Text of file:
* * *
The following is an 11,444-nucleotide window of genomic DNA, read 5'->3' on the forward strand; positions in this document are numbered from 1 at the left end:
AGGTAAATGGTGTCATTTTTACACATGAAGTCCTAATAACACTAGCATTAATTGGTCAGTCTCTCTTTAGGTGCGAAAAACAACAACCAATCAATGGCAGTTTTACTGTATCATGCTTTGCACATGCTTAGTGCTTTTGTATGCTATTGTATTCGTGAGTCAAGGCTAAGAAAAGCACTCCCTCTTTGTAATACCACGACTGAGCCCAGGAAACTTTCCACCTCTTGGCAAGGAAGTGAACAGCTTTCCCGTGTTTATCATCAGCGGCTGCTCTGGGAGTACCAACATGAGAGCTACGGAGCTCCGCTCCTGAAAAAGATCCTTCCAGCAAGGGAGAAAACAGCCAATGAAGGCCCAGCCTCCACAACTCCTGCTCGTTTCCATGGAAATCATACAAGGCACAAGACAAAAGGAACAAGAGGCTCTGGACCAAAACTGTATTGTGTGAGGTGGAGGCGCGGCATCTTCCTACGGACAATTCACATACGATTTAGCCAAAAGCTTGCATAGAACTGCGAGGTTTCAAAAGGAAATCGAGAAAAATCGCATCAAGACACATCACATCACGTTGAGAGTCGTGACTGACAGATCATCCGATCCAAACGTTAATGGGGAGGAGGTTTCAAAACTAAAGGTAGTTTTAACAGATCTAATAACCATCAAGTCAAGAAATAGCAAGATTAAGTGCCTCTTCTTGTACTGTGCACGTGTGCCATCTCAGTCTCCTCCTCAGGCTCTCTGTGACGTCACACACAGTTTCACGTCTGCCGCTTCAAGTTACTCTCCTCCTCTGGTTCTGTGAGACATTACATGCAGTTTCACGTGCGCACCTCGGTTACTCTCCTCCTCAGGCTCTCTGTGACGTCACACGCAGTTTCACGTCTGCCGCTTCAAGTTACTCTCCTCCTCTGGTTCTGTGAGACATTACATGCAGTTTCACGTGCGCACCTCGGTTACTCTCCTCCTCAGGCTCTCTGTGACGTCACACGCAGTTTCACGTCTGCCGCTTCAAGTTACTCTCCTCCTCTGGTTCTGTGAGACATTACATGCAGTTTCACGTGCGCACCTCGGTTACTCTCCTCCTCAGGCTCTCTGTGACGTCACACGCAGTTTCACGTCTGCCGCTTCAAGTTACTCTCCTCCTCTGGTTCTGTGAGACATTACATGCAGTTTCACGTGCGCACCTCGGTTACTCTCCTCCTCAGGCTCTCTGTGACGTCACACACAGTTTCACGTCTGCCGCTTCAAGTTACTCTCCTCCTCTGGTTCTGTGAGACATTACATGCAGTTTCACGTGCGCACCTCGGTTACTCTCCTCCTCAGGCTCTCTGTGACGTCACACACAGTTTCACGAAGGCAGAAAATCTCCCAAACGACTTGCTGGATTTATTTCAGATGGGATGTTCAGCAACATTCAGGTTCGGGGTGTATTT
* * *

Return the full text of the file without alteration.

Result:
The following is an 11,444-nucleotide window of genomic DNA, read 5'->3' on the forward strand; positions in this document are numbered from 1 at the left end:
AGGTAAATGGTGTCATTTTTACACATGAAGTCCTAATAACACTAGCATTAATTGGTCAGTCTCTCTTTAGGTGCGAAAAACAACAACCAATCAATGGCAGTTTTACTGTATCATGCTTTGCACATGCTTAGTGCTTTTGTATGCTATTGTATTCGTGAGTCAAGGCTAAGAAAAGCACTCCCTCTTTGTAATACCACGACTGAGCCCAGGAAACTTTCCACCTCTTGGCAAGGAAGTGAACAGCTTTCCCGTGTTTATCATCAGCGGCTGCTCTGGGAGTACCAACATGAGAGCTACGGAGCTCCGCTCCTGAAAAAGATCCTTCCAGCAAGGGAGAAAACAGCCAATGAAGGCCCAGCCTCCACAACTCCTGCTCGTTTCCATGGAAATCATACAAGGCACAAGACAAAAGGAACAAGAGGCTCTGGACCAAAACTGTATTGTGTGAGGTGGAGGCGCGGCATCTTCCTACGGACAATTCACATACGATTTAGCCAAAAGCTTGCATAGAACTGCGAGGTTTCAAAAGGAAATCGAGAAAAATCGCATCAAGACACATCACATCACGTTGAGAGTCGTGACTGACAGATCATCCGATCCAAACGTTAATGGGGAGGAGGTTTCAAAACTAAAGGTAGTTTTAACAGATCTAATAACCATCAAGTCAAGAAATAGCAAGATTAAGTGCCTCTTCTTGTACTGTGCACGTGTGCCATCTCAGTCTCCTCCTCAGGCTCTCTGTGACGTCACACACAGTTTCACGTCTGCCGCTTCAAGTTACTCTCCTCCTCTGGTTCTGTGAGACATTACATGCAGTTTCACGTGCGCACCTCGGTTACTCTCCTCCTCAGGCTCTCTGTGACGTCACACGCAGTTTCACGTCTGCCGCTTCAAGTTACTCTCCTCCTCTGGTTCTGTGAGACATTACATGCAGTTTCACGTGCGCACCTCGGTTACTCTCCTCCTCAGGCTCTCTGTGACGTCACACGCAGTTTCACGTCTGCCGCTTCAAGTTACTCTCCTCCTCTGGTTCTGTGAGACATTACATGCAGTTTCACGTGCGCACCTCGGTTACTCTCCTCCTCAGGCTCTCTGTGACGTCACACGCAGTTTCACGTCTGCCGCTTCAAGTTACTCTCCTCCTCTGGTTCTGTGAGACATTACATGCAGTTTCACGTGCGCACCTCGGTTACTCTCCTCCTCAGGCTCTCTGTGACGTCACACACAGTTTCACGTCTGCCGCTTCAAGTTACTCTCCTCCTCTGGTTCTGTGAGACATTACATGCAGTTTCACGTGCGCACCTCGGTTACTCTCCTCCTCAGGCTCTCTGTGACGTCACACACAGTTTCACGAAGGCAGAAAATCTCCCAAACGACTTGCTGGATTTATTTCAGATGGGATGTTCAGCAACATTCAGGTTCGGGGTGTATTT